Trainees have a lot of questions, and it’s tough to answer all those questions at once. But, what if I could create a document that had the bulk of all that information in a simple, easy to read format. The information would be concise, but not detailed. It would be general fitness tips. Things that you absolutely need to perform before you even think about adding any sort of advanced techniques to your training program. Well, here they are:
Tip #1: To prevent boredom, incorporate a lot of variety in your fitness program. This variety can be in the exercise performed, rep/set schemes, or activities performed.
- For example, a common method of program design is alternating between cardiovascular training and weight training. What you can do instead, is to mix it up by perhaps performing two straight weight training workouts, followed by a cardiovascular workout or vice versa.
- Another option is to perform a metabolic conditioning workout (combination of weight training and cardiovascular training) in between your typical workouts.
- Sometimes you need to mix up the implements used as well. For example, bodyweight-only guys should try kettlebells or dumbbells for a while, and heavy strength guys should try out some bodyweight exercises.
- Not only do you keep your body guessing, but you may realize some weaknesses in your body that you may want to fix. I know when I tried a bodyweight workout I found on a forum, I realized just how much I have been focusing more on kettlebell work and not enough on bodyweight training.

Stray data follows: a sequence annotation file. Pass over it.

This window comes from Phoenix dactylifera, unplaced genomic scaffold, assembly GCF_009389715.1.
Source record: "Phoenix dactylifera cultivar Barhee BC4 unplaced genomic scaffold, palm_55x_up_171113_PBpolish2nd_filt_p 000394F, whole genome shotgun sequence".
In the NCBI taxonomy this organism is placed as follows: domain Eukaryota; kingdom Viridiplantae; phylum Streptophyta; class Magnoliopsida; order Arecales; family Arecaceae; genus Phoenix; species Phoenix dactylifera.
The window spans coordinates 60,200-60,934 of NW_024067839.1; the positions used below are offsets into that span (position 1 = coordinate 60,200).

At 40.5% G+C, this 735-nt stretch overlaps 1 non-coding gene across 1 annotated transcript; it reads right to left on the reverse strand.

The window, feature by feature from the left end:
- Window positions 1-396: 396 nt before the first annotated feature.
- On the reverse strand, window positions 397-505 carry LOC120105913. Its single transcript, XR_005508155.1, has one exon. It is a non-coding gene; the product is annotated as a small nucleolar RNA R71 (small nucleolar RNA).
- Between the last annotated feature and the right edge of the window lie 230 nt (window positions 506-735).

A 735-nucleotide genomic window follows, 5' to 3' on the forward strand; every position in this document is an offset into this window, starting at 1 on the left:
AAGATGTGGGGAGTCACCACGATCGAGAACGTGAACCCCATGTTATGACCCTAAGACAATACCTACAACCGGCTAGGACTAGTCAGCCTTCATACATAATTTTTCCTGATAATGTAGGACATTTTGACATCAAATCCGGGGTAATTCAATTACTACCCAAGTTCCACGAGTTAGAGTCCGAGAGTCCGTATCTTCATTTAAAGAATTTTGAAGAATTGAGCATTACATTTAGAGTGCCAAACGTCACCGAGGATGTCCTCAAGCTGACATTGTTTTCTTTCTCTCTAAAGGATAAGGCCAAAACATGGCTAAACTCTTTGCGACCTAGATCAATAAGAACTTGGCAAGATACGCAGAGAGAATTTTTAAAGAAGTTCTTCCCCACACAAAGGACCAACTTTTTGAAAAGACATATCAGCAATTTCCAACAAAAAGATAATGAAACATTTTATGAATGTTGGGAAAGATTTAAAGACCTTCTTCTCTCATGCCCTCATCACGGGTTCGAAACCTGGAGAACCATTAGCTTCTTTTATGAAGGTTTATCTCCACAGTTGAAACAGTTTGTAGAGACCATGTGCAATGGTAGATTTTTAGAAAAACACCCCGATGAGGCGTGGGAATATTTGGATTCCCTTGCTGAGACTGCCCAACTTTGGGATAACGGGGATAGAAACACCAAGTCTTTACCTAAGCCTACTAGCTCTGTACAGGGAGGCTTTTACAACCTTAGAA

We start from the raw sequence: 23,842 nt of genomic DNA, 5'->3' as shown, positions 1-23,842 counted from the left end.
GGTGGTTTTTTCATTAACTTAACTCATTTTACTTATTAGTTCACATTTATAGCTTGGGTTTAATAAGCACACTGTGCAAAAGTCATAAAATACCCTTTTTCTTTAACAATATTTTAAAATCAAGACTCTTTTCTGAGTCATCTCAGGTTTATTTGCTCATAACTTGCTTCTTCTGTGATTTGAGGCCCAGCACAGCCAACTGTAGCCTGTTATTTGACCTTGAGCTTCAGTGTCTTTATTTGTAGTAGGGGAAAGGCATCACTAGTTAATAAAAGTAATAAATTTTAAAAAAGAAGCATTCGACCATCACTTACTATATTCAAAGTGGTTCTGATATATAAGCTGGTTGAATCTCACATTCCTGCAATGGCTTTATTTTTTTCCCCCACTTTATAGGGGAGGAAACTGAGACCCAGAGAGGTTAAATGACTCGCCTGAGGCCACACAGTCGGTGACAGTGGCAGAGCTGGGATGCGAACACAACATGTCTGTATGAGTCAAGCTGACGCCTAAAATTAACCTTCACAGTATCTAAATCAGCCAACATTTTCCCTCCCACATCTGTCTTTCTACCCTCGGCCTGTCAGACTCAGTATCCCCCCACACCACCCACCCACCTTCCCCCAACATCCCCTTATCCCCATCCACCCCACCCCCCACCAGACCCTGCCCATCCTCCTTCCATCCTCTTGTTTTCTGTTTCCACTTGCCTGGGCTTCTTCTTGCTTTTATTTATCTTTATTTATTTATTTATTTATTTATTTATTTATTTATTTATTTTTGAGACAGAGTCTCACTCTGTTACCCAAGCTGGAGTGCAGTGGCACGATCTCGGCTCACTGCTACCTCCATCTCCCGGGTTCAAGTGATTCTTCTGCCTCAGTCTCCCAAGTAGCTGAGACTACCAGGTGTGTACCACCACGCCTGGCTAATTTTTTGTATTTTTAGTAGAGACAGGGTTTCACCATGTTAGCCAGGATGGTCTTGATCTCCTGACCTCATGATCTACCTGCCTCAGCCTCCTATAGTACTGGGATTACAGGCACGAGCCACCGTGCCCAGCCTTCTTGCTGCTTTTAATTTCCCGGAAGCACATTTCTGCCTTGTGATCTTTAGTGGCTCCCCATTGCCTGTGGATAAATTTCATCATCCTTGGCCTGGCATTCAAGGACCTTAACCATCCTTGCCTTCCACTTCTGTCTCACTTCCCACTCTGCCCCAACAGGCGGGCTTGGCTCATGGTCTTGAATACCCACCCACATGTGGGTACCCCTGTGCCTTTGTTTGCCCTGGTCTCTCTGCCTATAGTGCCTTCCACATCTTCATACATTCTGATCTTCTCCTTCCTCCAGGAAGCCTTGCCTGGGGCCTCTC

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Tip #2: The goals you set needs to be realistic. We’d all like to lose 30 lbs in 30 days, but if you haven’t been able to lose 10 lbs in the past 10 years, than what makes you think you can do three times the amount of work in a fraction of the time?
- Our bodies are random and weight loss is not linear. The same goes for mass gain. Take it slow and steady, and you will achieve your goals.
- At the same time, you need to set big goals, or else you have nothing to look forward to. Go ahead and set a goal of dropping 100 lbs or putting on 50lbs of muscle mass. This is a long-term goal that may take many months, years, or decades. But it is a place that you want to end up.
- Most people set very lofty goals and so create very aggressive training programs. For example, if your goal is to run a 5K marathon, and you are a complete beginner, then you should not be trying to run the 5K on your first day of training.
- Start small. Set daily, weekly, and monthly goals until you achieve your final destination. Hard work is necessary to achieve your goals, but hard work needs to be coupled with careful planning.